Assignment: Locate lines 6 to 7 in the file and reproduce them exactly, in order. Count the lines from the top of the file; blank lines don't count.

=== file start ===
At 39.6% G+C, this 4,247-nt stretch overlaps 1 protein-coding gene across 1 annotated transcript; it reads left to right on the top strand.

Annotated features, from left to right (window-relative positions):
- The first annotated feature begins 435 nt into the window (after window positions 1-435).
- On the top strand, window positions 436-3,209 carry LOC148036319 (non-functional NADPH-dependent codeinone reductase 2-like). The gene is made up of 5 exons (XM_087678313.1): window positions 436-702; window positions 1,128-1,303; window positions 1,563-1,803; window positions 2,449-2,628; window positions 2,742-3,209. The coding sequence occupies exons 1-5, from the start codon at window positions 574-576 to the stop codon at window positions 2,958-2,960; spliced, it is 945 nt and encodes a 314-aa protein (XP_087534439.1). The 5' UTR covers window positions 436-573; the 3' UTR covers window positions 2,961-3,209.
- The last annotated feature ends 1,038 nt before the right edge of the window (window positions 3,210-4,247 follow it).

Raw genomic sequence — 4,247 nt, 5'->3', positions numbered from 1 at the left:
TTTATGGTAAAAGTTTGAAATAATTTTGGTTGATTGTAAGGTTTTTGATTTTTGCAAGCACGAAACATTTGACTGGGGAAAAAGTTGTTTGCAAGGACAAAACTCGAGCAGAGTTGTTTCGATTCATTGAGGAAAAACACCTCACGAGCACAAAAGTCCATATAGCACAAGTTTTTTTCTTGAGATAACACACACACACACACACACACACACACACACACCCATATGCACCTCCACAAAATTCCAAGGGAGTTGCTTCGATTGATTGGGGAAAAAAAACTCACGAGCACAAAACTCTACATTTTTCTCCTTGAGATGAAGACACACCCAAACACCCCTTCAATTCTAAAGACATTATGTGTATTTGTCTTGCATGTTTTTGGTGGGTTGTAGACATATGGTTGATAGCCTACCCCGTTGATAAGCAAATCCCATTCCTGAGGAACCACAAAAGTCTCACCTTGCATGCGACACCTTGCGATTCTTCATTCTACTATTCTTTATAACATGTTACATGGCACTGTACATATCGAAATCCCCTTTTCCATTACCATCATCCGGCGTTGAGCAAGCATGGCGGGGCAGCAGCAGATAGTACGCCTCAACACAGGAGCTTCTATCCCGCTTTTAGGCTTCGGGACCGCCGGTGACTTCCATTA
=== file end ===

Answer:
Raw genomic sequence — 4,247 nt, 5'->3', positions numbered from 1 at the left:
TTTATGGTAAAAGTTTGAAATAATTTTGGTTGATTGTAAGGTTTTTGATTTTTGCAAGCACGAAACATTTGACTGGGGAAAAAGTTGTTTGCAAGGACAAAACTCGAGCAGAGTTGTTTCGATTCATTGAGGAAAAACACCTCACGAGCACAAAAGTCCATATAGCACAAGTTTTTTTCTTGAGATAACACACACACACACACACACACACACACACACACCCATATGCACCTCCACAAAATTCCAAGGGAGTTGCTTCGATTGATTGGGGAAAAAAAACTCACGAGCACAAAACTCTACATTTTTCTCCTTGAGATGAAGACACACCCAAACACCCCTTCAATTCTAAAGACATTATGTGTATTTGTCTTGCATGTTTTTGGTGGGTTGTAGACATATGGTTGATAGCCTACCCCGTTGATAAGCAAATCCCATTCCTGAGGAACCACAAAAGTCTCACCTTGCATGCGACACCTTGCGATTCTTCATTCTACTATTCTTTATAACATGTTACATGGCACTGTACATATCGAAATCCCCTTTTCCATTACCATCATCCGGCGTTGAGCAAGCATGGCGGGGCAGCAGCAGATAGTACGCCTCAACACAGGAGCTTCTATCCCGCTTTTAGGCTTCGGGACCGCCGGTGACTTCCATTA